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Chapter 5 (page 22)
Using macroscopic techniques in 53 fresh, non-diseased post-mortem specimens,
Landboe-Christensen (l944) found that the border between pyloric and duodenal mucosa
might lie either on the perpendicular, duodenal side of the pyloric ring, at the top of the
ring, or on the sloping gastric side of the ring. With ageing there was a tendency for the
border to shift from the duodenal to the gastric side of the ring.
Using microscopic methods in 110 cases of partial gastrectomy for duodenal ulcer, Oi
and Sakurai (l959) came to essentially similar conclusions. In all specimens the border
was within 5.0 mm of the summit of the pyloric "sphincter muscle" (presumably the
pyloric ring), either on the duodenal or on the gastric side. The pyloric mucosa was in
direct contact with the duodenal mucosa, i.e. the border could be identified as a line, in
contrast to the border between pyloric and oxyntic mucosa, which consisted of a
transitional zone of varying width.
Landboe-Christensen (l944) studied the extent of the pyloric mucosal zone on the oral
side by macroscopic tehcniques in 47 non-diseased, fresh post-mortem specimens. In all
instances this zone was longer on the lesser than on the greater curvature, covering on
average 7.2 cm of the lesser, and 5.2 cm of the greater curvature. The average percentage
of the lesser curvature covered was 44 percent, and the average percentage of the greater
curvature covered was 12 percent. The border between pyloric and oxyntic mucosa was
irregular, often dentate or tortuous, and as a rule a number of islets of oxyntic mucosa
were encountered in the pyloric zone. There was a transitional area of varying width
between the two zones. In practice, a line drawn from the junction of the upper three-
fifths and lower two-fifths of the lesser curvature, running downwards and to the right,
indicates the approximate boundary of pyloric mucosa (Fig. 5.1).
Dean and Mason (l964) studied 117 fresh gastric resection specimens microscopically
(resected for either duodenal or gastric ulcer). In l8 cases of duodenal ulcer the average
length of pyloric mucosa along the lesser curvature was 9.0cm, and along the greater
curvature 7.4 cm. On an average the pyloric mucosa extended for l.5cm further up the
lesser than the greater curvature. In the majority of all duodenal ulcer specimens the
transitional zone between pyloric and oxyntic mucosa varied from 0.5 to 5.0 cm in width,
the average width being 1.0cm. The upper limit of the pyloric mucosa showed wide
individual variations. Patients with gastric ulcers tended to have a greater extent of
pyloric mucosa than those with duodenal ulcers, and women with gastric ulcers had more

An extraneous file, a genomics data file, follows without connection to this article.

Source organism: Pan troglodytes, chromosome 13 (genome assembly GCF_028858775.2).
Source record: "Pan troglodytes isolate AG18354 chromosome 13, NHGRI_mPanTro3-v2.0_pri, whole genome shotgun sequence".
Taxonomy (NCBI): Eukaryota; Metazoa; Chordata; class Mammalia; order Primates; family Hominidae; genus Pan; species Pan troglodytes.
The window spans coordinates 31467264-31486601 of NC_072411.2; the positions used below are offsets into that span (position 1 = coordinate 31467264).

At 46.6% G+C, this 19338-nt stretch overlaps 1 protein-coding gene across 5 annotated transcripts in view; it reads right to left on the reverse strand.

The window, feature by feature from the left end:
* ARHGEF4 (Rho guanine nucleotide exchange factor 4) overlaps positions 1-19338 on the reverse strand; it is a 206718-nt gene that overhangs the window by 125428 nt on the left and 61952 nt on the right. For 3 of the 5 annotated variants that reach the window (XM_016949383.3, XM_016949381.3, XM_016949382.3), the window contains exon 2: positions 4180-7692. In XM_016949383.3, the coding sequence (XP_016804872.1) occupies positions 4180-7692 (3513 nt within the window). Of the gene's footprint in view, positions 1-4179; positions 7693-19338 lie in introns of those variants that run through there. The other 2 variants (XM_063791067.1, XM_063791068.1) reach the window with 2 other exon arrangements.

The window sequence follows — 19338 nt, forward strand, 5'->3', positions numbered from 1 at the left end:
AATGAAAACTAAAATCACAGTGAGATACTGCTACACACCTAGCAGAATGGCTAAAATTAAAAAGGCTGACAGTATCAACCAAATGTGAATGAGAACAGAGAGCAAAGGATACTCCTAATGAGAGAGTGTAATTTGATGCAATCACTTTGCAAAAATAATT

pyloric mucosa than men with gastric ulcers.
Relationship between pyloric sphincteric cylinder and pyloric mucosal zone in
normal stomach. Arrows, contracted sphincteric cylinder; broken line,
approximate border between pyloric and oxyntic mucosal zones.
Schrager et al. (l967) studied the "antrum" microscopically in 45 normal stomachs
obtained at necropsy, in 75 resection specimens of duodenal ulcer and in 40 specimens of
gastric ulcer. Normal stomachs showing clear histology were not easily obtained due to
the speed with which autolysis occurs after death; in only 13 could measurements be
made. Normally the average length of pyloric mucosa between the "sphincter" (i.e. the
pyloric ring) and the boundary zone on the lesser curvature was 8.9 cm, with an average
"sphincter" to cardia distance of 22.5 cm. Thus the pyloric zone encompassed 40 percent
of the lesser curvature. On the greater curvature the average figures were 4.8 cm, 39 cm
and 12 percent respectively. Comparative studies showed that in the majority of
duodenal ulcer patients the pyloric zone was larger than in normal controls, and in the
majority of gastric ulcer cases it was almost twice the normal size.
In surgical pH monitoring tests, Capper et al. (l962, l966) found a wide variation in size
between the small pyloric zone of duodenal ulcer and the larger zone of gastric ulcer
cases. With duodenal ulceration the zone was usually of normal size or smaller,
extending to a line 3.0 to 4.0 cm from the pylorus. (In their only normal subject, the
pyloric zone was 4.0 to 5.0 cm in length.) In gastric ulcer cases the pyloric zone was
very much larger, at times encompassing the whole of the lesser curvature. Capper et al.
concluded that the junction between the distal alkaline, pyloric zone and the proximal
oxyntic zone was not static, but that it might migrate up and down the stomach. The
alkaline zone could have been a normal "antrum", but it could also have represented
oxyntic mucosa which had been altered by gastritis.
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